Held only a few weeks before the European Union decided to impose retaliatory duties on footwear and other items imported from the U.S., last month's UITIC Congress in Porto was also the stage for a joint declaration against protectionism issued by the International Footwear Forum of the European Confederation of the Footwear Industry (CEC).

Representatives from the footwear industry associations of Argentina, Brazil, Chile, China, Colombia, France, Italy, Portugal, South Africa, Spain and the U.S. committed themselves to work together for free and fair trade in the footwear sector, recognizing that protectionsim reduces consumption, investment and employment opportunities. They expressed their opposition to any tariff or non-tariff barriers, and asked policy-makers to work toward the establishment of a level playing field for an open and fair global market, with no dumping and counterfeiting.

Then, on June 6, the European Commission announced a decision to impose higher duties on shoes and a variety of other products coming in from the U.S., starting on July 1, as part of a response to the import tariffs that President Donald Trump's administration had decided to order on imports of steel and aluminum from the U.S., starting on June 1.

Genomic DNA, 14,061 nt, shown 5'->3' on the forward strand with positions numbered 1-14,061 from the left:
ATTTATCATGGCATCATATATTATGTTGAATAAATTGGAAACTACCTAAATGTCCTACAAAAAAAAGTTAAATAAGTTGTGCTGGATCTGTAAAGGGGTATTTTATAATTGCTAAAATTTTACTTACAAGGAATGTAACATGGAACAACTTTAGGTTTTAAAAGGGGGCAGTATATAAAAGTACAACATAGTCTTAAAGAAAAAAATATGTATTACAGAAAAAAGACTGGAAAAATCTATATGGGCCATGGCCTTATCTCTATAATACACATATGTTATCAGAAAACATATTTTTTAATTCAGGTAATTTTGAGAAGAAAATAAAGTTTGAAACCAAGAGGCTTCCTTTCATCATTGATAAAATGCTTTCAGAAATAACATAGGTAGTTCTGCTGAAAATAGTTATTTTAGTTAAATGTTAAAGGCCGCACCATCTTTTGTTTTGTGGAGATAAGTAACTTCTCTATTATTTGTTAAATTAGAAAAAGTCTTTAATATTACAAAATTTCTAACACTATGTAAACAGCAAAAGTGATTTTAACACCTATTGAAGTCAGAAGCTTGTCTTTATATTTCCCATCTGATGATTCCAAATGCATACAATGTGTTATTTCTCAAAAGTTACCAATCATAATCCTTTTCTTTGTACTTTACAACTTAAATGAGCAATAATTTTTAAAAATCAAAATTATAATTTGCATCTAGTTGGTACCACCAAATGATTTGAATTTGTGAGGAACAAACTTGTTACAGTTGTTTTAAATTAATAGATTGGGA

An additional 25 percent counterveiling duty will apply to products that represent annual imports from the U.S. worth about €2.8 billion. The European Union is threatening to add duties of between 10 and 50 percent to other products worth €3.6 billion a year by March 2021 if the U.S. keeps its duties on steel and aluminum.

Besides orange juice, bourbon whiskey and other products, including T-shirts, jeans and many other types of apparel, a total of 17 classification of shoes are among the products covered by the European Commission's decision, which is set to be validated by the member governments before the end of this month. However, the impact will be relatively minor for European shoe importers and retailers, according to the European Confederation of the Footwear Industry (CEC), as the imports of these footwear products from the U.S. amounted to less than €2.5 million in 2016.

The latest U.S. measures, which came after the imposition of similar measures against China, are described by observers as being aligned with the tough attitude being used by Trump's government to extract all sorts of concessions from other governments on various issues, playing on the strong economic power of his country.